One question that always comes up in discussions of renewable energy is- how much does it cost? Is it more expensive than coal and gas? It's a simple question, but it's very hard to give a simple answer, and I think that's causing a major stumbling point for advocates of renewable energy. The debate is often framed as a choice between cheap coal and gas, or non-polluting solar and wind, and given the economy, cheap is winning that debate. You can also include the health and climate change cost of coal, but then you get into numbers which are more abstract and harder to calculate. I'm going to avoid that here, and just focus on the immediate dollars and cents of both technologies. I'm going to argue that, if you analyze the numbers closely, renewable energy is cheaper even without considering any of the costs from pollution. If we can prove that, then the case for renewable energy should be a slam dunk.
Even calculating those costs is not easy, though. First of all, renewable energy- and I'm going to focus on solar and wind, since those are the largest sources- is new technology. It's changing all the time, with research labs all over the world finding new advances. That means that the cost is naturally going to change, depending on the particular form of solar or wind energy being used. It also means that it's hard to find good samples to estimate its cost over a long period of time, since most of it just hasn't been used long enough. Coal plants, on the other hand, are still basically the same technology that they've always been. They've had some minor advances, of course, but it's very easy to calculate their cost.
Also, renewable technology changes its cost greatly depending on where it's being used. Solar plants can provide a lot of energy in the Southwest, and windmills can provide a lot of energy in the Midwest, but the opposite doesn't work well at all. Coal plants are again much easier, since they cost basically the same amount no matter where you build them. That means that, when you ask how much renewable energy costs, you have to study a particular technology in a particular area, and most of the time there just isn't enough data available to make an accurate estimate. It also means that there isn't a one-size-fits-all approach to renewable energy. We can't power the world entirely with just solar, or just wind- we need to use each technology in an area where it's appropriate.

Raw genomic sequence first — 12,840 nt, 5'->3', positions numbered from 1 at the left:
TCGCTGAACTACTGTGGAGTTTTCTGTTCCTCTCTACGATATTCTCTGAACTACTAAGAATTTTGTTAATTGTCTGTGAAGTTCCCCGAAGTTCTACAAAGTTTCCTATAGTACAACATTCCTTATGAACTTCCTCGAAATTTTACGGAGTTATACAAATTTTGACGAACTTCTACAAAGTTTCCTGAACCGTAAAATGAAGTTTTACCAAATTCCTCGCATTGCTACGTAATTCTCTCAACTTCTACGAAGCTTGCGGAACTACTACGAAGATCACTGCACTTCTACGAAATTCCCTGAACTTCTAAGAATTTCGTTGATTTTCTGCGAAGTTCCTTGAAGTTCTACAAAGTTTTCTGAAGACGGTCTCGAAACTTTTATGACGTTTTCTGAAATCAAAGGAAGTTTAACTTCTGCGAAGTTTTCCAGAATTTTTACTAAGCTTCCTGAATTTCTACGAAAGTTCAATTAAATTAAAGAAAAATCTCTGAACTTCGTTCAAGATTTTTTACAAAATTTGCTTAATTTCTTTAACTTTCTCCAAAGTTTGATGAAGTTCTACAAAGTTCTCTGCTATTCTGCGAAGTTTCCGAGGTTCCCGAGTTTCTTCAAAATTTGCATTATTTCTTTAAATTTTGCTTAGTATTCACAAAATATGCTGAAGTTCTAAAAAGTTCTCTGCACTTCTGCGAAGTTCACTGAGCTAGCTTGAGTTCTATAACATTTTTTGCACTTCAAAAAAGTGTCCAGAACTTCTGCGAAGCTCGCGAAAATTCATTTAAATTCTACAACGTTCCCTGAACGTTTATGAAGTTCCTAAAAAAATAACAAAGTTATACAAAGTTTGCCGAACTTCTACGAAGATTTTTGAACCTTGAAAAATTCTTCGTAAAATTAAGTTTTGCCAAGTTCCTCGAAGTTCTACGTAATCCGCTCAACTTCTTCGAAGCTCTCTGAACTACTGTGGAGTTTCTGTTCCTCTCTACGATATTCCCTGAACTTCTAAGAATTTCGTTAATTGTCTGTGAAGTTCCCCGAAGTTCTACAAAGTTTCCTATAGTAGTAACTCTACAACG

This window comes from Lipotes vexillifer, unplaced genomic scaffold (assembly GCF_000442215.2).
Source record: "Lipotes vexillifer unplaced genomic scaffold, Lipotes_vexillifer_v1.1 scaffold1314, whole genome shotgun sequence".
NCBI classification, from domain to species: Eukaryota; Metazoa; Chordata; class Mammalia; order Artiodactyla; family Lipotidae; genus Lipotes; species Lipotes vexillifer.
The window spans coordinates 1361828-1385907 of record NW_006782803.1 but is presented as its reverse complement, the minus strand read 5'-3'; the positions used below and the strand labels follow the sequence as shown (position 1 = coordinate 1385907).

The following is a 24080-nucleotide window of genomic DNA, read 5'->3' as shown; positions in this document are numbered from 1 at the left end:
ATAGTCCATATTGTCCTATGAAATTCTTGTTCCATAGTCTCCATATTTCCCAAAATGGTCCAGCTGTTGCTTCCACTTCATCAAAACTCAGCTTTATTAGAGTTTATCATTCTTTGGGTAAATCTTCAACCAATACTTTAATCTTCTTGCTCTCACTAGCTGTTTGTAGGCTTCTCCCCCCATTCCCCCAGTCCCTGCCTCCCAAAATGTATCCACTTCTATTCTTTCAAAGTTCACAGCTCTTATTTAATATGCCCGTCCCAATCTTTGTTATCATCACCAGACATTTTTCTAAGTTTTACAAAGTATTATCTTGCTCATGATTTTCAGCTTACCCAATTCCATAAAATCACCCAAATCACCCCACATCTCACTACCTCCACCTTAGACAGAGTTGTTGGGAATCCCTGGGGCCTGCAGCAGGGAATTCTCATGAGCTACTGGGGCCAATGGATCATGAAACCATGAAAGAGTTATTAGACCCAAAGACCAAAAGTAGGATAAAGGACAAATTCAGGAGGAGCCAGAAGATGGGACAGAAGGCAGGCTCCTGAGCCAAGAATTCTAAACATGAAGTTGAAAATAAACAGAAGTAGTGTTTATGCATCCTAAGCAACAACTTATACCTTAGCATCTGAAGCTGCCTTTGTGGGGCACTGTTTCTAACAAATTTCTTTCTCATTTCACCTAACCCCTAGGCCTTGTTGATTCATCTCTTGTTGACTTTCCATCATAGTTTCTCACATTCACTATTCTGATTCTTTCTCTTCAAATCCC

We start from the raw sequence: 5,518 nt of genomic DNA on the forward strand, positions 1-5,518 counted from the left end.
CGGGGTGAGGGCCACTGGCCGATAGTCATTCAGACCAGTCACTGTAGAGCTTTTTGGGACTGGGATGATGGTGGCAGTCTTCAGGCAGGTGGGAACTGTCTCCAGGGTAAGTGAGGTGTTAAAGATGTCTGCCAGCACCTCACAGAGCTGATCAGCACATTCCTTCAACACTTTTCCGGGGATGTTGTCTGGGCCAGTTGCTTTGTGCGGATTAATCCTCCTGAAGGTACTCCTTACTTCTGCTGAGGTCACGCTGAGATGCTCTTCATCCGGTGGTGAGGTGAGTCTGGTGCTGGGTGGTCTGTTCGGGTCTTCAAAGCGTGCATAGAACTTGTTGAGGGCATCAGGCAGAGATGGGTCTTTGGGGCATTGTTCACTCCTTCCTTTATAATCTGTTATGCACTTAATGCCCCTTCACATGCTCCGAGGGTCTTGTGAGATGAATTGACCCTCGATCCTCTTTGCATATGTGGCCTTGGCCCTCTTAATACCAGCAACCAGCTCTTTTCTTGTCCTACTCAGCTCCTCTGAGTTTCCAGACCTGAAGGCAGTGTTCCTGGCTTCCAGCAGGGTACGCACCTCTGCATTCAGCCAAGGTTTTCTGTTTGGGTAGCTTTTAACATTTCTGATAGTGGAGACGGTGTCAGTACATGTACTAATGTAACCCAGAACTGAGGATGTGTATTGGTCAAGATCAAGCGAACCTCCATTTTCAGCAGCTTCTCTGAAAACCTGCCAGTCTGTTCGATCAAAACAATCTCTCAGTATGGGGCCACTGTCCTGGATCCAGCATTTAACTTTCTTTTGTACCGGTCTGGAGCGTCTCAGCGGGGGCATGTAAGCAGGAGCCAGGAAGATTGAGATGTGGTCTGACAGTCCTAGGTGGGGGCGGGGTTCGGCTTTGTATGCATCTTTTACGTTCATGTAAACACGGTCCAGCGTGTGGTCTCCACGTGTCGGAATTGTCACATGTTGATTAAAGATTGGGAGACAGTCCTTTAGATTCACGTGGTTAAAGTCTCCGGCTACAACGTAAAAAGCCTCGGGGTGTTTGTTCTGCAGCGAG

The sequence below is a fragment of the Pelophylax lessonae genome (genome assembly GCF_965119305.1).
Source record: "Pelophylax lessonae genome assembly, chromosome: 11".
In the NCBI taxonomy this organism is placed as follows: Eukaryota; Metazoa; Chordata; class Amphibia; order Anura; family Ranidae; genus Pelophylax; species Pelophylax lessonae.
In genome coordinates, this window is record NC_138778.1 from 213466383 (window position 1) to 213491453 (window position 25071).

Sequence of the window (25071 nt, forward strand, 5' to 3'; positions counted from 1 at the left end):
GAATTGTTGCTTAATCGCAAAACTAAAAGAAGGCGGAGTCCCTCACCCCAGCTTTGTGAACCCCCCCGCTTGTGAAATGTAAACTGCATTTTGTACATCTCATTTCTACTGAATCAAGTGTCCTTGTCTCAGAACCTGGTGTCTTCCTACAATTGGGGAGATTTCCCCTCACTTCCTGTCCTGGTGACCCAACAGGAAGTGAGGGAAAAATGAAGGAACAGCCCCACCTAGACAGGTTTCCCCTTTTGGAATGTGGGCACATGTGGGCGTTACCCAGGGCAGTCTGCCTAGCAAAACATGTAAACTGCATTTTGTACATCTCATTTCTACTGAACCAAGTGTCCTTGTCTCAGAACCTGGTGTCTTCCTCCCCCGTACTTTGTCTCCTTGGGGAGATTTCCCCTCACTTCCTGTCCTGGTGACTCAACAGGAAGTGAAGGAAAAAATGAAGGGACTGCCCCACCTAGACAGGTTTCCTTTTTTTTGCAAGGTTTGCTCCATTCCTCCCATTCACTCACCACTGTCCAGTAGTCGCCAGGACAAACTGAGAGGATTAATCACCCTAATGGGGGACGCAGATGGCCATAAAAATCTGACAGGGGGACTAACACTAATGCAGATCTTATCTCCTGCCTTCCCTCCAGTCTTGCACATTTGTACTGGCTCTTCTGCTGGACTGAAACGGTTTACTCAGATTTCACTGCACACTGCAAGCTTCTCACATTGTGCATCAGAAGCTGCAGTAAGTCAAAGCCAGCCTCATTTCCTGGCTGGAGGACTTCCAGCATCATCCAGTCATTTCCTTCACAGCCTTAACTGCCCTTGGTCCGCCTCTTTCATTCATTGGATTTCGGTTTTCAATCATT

With all this in mind, there is good data available on the average overall cost of the various technologies. The U.S. department of energy has a breakdown on how much they cost in the U.S. The critical number is the cost per megawatt hour- in other words, how much does it cost to generate one megawatt of power for one hour?
From the Energy Information Aministration:
The "Total System Levelized Cost" is what the Department of Energy uses to assess the cost of different energy sources. It represents the long term price adjusted for time value, since money now is worth more than money later. According to that metric, coal is still cheaper than solar and wind (although wind is very close).
However, the operating and maintenance (O&M) cost of wind and solar PV is actually much lower than coal- less than half! It's the start-up cost which drives up their price, but once they're built, they don't need to pay for any fuel. Most of the actual cost of wind and solar plants is actually just interest on the loans that they use to set up the plants. This means it's not really the plants themselves which are expensive- it's their financing. And since many of the companies that invest in renewable energy are brand new start-ups with no credit history, they're stuck paying high interest too.
This suggests an obvious policy solution- more government grants and loan guarantees for renewable energy. This would lower their interest, reducing the cost of servicing the bonds and therefore drop the adjusted price of renewable energy plants closer to their operating cost. At that point, we can have the best of both worlds- energy which is both cheaper and less polluting than coal or gas.
Of course, this would require a congress which isn't completely corrupted by the fossil fuel industry, but we can dream.
(image from Stephen Leahy)